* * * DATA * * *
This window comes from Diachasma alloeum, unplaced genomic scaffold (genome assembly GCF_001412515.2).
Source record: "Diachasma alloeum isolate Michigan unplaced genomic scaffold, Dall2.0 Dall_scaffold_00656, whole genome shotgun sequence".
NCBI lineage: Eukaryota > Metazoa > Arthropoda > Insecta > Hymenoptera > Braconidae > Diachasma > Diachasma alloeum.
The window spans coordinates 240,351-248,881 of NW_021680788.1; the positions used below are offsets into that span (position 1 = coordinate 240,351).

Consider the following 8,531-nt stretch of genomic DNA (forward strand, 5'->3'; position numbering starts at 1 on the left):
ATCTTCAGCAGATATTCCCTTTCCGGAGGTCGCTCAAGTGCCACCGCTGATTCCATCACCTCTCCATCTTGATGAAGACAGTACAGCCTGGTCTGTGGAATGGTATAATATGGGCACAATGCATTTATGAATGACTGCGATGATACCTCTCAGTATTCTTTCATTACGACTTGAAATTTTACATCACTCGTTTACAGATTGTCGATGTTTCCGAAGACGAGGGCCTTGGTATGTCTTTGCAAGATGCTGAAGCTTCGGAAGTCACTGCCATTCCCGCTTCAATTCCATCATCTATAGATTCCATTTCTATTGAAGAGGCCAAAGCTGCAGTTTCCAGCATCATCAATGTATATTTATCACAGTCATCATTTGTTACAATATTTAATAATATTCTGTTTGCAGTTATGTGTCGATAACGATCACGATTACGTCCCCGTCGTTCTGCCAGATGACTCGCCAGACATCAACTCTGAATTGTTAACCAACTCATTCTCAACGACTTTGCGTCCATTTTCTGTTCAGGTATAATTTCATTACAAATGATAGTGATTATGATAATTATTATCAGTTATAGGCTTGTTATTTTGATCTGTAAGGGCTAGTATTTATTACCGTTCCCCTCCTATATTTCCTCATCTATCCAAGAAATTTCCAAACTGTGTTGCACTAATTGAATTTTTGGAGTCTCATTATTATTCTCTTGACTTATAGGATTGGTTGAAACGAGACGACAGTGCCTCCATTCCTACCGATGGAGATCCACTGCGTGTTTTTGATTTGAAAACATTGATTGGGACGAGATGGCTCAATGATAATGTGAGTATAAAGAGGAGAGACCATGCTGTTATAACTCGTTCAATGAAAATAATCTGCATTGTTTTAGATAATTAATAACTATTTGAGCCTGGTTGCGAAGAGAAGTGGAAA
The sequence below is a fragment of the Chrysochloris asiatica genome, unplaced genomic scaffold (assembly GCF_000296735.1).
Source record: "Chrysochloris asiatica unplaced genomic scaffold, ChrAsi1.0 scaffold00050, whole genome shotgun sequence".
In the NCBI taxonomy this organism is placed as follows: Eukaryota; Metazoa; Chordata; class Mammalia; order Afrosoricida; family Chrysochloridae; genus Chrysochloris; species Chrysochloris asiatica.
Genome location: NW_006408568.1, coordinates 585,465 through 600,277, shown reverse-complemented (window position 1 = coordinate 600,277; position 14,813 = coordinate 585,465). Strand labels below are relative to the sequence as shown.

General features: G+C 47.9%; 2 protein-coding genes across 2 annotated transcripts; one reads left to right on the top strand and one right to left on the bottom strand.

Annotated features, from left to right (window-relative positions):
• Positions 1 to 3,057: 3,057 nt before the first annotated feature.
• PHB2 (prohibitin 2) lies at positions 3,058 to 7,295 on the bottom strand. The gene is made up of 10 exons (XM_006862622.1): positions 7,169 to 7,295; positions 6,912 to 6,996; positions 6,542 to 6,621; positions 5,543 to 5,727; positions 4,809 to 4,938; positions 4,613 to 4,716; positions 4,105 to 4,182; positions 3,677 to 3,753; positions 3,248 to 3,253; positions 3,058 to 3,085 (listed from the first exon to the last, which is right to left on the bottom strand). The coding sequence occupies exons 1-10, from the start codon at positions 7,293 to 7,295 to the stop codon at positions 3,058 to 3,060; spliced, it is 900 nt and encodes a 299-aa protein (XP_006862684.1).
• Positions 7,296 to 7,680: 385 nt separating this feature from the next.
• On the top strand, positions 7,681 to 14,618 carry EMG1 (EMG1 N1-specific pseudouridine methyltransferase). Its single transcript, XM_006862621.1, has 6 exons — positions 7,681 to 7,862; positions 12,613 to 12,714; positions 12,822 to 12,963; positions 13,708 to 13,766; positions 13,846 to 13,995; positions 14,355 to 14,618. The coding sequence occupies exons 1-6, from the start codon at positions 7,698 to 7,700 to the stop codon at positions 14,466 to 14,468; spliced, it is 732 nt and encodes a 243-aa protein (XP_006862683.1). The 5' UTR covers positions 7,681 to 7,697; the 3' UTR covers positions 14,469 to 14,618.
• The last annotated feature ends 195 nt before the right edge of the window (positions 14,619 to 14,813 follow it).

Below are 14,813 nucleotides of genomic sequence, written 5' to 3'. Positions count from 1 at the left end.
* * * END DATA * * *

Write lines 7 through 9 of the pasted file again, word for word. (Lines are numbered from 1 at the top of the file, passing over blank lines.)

The sequence below is a fragment of the Chrysochloris asiatica genome, unplaced genomic scaffold (assembly GCF_000296735.1).
Source record: "Chrysochloris asiatica unplaced genomic scaffold, ChrAsi1.0 scaffold00050, whole genome shotgun sequence".
In the NCBI taxonomy this organism is placed as follows: Eukaryota; Metazoa; Chordata; class Mammalia; order Afrosoricida; family Chrysochloridae; genus Chrysochloris; species Chrysochloris asiatica.